British Airways Fifth Mixed Fleet Strike February 17 – 20, 2017

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British Airways Mixed Fleet cabin crew will have their fifth strike this coming week from February 17 – 20, 2017.

British Airways Mixed Fleet Second Strike

British Airways operates several “fleets” of cabin crews and plans to operate all long-haul flights during the strike period. Some short-haul flights may end up being canceled or operated by other airlines such as Vueling (part of IAG), Titan and Thomas Cook .

You can access the British Airways web page for the strike announcement here.

Note that British Airways has not published a list of affected flights, but they rather would like the passenger to check their flight status on My Bookings.

Here’s the BA announcement:

BA Strike


Remember that if the operating airline changes from British Airways to Vueling, Titan, or someone else, the passenger is eligible for a full refund regardless of whether the purchased ticket was refundable or not.

These strikes won’t have as big of an effect as with other airlines that have been striking lately such as Lufthansa, because British Airways has several fleets of flight attendants, which belong to different unions, and only mixed fleet has taken action so far.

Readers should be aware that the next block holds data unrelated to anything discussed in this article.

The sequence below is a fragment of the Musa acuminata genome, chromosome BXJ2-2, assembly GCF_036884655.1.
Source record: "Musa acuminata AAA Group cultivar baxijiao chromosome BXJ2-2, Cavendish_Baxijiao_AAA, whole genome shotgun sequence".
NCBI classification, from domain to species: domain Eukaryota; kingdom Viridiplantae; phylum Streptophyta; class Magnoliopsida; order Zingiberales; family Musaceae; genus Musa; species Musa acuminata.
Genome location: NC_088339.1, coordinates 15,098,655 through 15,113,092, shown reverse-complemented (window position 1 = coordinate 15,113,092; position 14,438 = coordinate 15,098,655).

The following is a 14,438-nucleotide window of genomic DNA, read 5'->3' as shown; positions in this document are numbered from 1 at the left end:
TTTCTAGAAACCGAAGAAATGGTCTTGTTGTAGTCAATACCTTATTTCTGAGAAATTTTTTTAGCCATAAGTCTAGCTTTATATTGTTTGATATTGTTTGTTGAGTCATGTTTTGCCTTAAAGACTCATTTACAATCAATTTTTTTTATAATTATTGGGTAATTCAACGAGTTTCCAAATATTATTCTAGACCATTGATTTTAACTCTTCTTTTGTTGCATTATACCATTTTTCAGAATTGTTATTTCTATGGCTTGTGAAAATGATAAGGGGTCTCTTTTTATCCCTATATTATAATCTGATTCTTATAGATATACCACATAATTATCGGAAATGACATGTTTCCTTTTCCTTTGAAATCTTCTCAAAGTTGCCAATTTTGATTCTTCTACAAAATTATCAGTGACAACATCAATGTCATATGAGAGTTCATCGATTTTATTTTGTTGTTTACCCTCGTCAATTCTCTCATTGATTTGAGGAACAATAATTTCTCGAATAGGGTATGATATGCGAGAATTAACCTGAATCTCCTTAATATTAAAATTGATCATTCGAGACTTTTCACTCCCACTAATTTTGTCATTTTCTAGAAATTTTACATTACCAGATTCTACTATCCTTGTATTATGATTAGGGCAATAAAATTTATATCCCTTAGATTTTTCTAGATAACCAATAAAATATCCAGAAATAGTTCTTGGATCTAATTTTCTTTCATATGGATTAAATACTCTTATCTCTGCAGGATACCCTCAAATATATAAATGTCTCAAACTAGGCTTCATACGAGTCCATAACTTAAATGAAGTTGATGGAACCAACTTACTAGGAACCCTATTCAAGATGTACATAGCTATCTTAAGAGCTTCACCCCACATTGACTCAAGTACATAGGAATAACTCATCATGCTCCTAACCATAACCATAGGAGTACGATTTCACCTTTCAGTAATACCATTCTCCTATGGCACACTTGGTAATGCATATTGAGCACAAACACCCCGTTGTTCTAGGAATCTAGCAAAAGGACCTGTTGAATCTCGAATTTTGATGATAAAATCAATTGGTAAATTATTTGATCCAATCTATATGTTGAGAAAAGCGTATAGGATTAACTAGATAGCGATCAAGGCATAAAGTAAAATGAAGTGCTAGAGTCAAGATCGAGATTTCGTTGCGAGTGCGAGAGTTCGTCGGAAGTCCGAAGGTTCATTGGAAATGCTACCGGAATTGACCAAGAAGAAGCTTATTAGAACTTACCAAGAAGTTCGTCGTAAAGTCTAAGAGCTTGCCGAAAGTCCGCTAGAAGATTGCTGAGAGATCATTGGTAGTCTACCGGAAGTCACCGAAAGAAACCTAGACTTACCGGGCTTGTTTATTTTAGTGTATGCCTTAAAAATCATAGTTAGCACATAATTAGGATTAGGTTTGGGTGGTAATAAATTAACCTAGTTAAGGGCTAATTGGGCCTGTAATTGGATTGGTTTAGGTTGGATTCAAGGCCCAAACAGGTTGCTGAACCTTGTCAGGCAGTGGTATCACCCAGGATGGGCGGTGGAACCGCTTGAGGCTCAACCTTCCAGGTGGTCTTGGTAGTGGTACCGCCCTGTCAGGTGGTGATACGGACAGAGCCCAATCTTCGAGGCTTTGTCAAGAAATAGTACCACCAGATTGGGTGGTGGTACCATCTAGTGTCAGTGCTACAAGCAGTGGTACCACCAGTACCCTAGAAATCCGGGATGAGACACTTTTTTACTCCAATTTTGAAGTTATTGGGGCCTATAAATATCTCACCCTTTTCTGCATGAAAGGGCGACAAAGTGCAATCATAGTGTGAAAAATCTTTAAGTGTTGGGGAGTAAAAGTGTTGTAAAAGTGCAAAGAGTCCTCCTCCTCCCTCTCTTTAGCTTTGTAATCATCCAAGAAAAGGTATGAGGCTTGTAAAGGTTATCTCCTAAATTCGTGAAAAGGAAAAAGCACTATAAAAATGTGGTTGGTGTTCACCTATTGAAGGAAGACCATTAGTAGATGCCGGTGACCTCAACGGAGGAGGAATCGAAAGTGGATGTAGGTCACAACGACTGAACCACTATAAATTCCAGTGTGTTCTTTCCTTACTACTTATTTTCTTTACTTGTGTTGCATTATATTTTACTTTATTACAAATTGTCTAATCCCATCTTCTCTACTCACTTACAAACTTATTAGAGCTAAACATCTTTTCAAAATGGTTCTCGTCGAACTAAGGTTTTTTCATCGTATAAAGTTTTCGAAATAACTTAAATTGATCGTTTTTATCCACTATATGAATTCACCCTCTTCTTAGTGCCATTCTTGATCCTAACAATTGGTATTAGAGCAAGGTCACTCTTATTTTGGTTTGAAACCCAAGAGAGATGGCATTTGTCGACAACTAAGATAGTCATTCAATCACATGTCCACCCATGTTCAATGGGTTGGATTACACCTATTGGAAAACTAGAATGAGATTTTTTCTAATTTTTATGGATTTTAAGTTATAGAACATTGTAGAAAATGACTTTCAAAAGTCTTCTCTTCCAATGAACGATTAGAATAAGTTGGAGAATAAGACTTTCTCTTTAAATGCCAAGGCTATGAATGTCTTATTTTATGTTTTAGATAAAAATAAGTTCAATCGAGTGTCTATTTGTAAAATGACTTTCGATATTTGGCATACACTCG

British Airways is bound by EC 261/2004 to rebook affected passengers on other airlines if needed at their earliest convenience (passenger’s – not the airline’s). BA is also required to provide duty to care (hotel accommodation, meals, phone cards etc) in case of longer delays. The airline doesn’t have to pay delay compensation due to industrial action, however.

I wish that the airline would pay its Mixed Fleet crews a living wage so that they wouldn’t need to strike. Having adequately paid employees that like their jobs is the recipe for success in the service industry. If the employment conditions are not good or something that BA had originally promised, it certainly will show during service delivery.

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  • Bonnie Wol

    Per regulations and prior cases of law, I am led to believe they are required to pay compensation. The strike is of the mixed crew member, its not air traffic control or ground crew, also they knew about the strike and had time to make changes so that the flights would not be interrupted, delayed or cancelled. On top of it, they reassured customers there would be no problem with their flights, there would be little to no direct impact on the airline or its scheduling. I feel like that the airline is stretching the boundaries of what the intention of the extraordinary circumstances would cover. If it was Air Traffic control and they were striking, that is beyond the airlines control as is ground crew, however, airlines have full control over their cabin crew. I will continue to argue this point, since it was the mix crew and a small percentage of the crew that were on strike, along with the promise from the airline that there would be little to no effect on flights.